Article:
[concurrency-interest] DirectByteBuffers and reachabilityFence

Gil Tene gil at azul.com
Wed Dec 9 14:15:00 EST 2015

> On Dec 9, 2015, at 10:26 AM, Andrew Haley <aph at redhat.com> wrote:
> On 12/09/2015 05:23 PM, Gil Tene wrote:
>>> On Dec 9, 2015, at 9:18 AM, Andrew Haley <aph at redhat.com> wrote:
>>> On 12/09/2015 04:16 PM, Vitaly Davidovich wrote:
>>>>> an implicit implication that 'this' must remain reachable until after the
>>>>> last instruction in each of its instance methods
>>>> Why wouldn't this work, at least as a compromise?
>>> It would, but it would hurt performance because of increased register
>>> pressure.
>> Actually, it would only add a stack slot. And a spill into it if needed.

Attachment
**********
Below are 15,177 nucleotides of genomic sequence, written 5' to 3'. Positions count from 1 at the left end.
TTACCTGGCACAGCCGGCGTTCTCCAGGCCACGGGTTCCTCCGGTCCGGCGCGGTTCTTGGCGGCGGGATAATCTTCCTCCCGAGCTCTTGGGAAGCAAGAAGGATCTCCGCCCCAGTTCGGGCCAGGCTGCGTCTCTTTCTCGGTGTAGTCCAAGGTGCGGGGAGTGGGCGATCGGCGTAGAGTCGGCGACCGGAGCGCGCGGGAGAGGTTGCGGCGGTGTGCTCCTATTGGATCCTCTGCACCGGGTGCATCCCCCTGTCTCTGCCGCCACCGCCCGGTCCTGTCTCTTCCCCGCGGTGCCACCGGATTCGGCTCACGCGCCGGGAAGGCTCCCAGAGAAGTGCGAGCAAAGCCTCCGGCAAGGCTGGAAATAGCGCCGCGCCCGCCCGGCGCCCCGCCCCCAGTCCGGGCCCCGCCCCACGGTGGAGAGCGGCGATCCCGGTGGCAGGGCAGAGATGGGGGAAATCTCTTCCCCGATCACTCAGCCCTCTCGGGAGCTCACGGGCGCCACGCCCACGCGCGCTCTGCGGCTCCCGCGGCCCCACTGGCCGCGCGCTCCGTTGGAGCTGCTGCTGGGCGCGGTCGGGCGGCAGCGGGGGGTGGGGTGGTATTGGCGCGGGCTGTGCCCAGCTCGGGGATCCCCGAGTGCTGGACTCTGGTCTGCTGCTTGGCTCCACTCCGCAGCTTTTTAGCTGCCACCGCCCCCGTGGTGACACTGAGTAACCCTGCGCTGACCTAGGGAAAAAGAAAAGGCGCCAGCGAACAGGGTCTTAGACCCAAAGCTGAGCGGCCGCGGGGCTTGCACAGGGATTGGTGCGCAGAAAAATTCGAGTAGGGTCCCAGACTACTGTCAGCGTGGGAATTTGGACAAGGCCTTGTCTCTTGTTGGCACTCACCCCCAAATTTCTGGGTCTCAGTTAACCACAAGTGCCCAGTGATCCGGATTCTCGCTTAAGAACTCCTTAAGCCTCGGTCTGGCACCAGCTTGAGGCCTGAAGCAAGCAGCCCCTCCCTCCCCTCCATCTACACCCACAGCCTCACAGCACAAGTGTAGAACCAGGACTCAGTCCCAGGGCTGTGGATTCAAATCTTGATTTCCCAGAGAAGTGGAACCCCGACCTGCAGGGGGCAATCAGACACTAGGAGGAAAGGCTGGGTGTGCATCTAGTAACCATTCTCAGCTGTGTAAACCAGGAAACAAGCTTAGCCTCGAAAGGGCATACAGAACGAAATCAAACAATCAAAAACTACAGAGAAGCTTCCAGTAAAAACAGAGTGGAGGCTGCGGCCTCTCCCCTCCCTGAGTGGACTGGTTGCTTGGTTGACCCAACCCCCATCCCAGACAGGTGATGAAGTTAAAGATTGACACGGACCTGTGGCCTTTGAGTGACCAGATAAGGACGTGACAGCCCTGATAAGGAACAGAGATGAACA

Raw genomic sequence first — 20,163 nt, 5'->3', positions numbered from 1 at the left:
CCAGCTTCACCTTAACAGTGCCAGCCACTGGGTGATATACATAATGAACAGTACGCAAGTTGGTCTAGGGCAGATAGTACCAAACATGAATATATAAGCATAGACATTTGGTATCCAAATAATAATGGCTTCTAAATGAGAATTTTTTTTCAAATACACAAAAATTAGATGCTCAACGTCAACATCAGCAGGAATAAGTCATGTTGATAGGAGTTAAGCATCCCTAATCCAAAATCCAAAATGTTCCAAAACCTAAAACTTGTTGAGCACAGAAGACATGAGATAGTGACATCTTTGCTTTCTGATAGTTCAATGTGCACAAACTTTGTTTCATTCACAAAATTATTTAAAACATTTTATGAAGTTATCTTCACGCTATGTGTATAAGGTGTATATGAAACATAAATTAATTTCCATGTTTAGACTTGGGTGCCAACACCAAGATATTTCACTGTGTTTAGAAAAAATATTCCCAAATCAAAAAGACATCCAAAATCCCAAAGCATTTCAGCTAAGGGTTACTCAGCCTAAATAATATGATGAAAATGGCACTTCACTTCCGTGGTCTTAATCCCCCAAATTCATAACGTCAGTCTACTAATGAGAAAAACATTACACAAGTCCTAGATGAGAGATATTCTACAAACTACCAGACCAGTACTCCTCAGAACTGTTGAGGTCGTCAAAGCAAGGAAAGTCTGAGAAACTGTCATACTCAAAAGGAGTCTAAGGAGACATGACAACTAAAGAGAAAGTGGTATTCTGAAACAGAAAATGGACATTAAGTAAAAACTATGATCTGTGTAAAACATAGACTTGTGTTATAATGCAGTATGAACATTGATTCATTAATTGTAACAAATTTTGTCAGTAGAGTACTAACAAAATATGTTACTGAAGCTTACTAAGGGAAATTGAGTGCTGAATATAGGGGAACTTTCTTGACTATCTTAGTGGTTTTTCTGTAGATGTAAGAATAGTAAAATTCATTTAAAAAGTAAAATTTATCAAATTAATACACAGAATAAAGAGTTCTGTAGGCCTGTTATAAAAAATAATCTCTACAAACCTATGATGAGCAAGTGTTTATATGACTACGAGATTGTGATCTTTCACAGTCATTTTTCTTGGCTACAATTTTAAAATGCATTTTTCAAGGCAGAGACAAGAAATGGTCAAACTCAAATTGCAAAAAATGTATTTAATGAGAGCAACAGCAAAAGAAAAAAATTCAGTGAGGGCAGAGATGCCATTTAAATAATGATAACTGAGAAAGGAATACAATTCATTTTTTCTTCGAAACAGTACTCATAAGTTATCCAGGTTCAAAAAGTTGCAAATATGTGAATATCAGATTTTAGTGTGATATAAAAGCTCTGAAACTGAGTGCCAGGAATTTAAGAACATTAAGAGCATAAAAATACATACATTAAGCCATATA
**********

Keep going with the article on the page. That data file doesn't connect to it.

> Hesitant as I am to argue with you, I'm not so sure.  There'd
> definitely have to be a USE in order to keep the oop alive, and C2
> would surely try not to spill the oop.  The USE would be at the end of
> every method.  Unless there's some sort of "sink" node in the ideal
> graph which keeps an oop alive but does not refill from a stack slot,
> and I don't think there is.

Well, this all depends on how it's actually implemented.

Implementations can vary from an opaque non-inlineable method call that takes the 'this'
ref as an argument, to ones that just maintain a USE on the exit paths that doesn't get
optimized away (and as you note may mislead/drive the register allocator to want to keep the
thing in a register), to ones that somehow eliminate the actual use and the wish to hold
it in a register for that use, but prevent the recycling of the virtual register and/or associated
stack slot.

What is minimally required is that the oop remain around in the frame, and for it to be
described in the oopmaps. Which is why I see the minimal cost as that stack slot and the
potential spill into it.

> Andrew.

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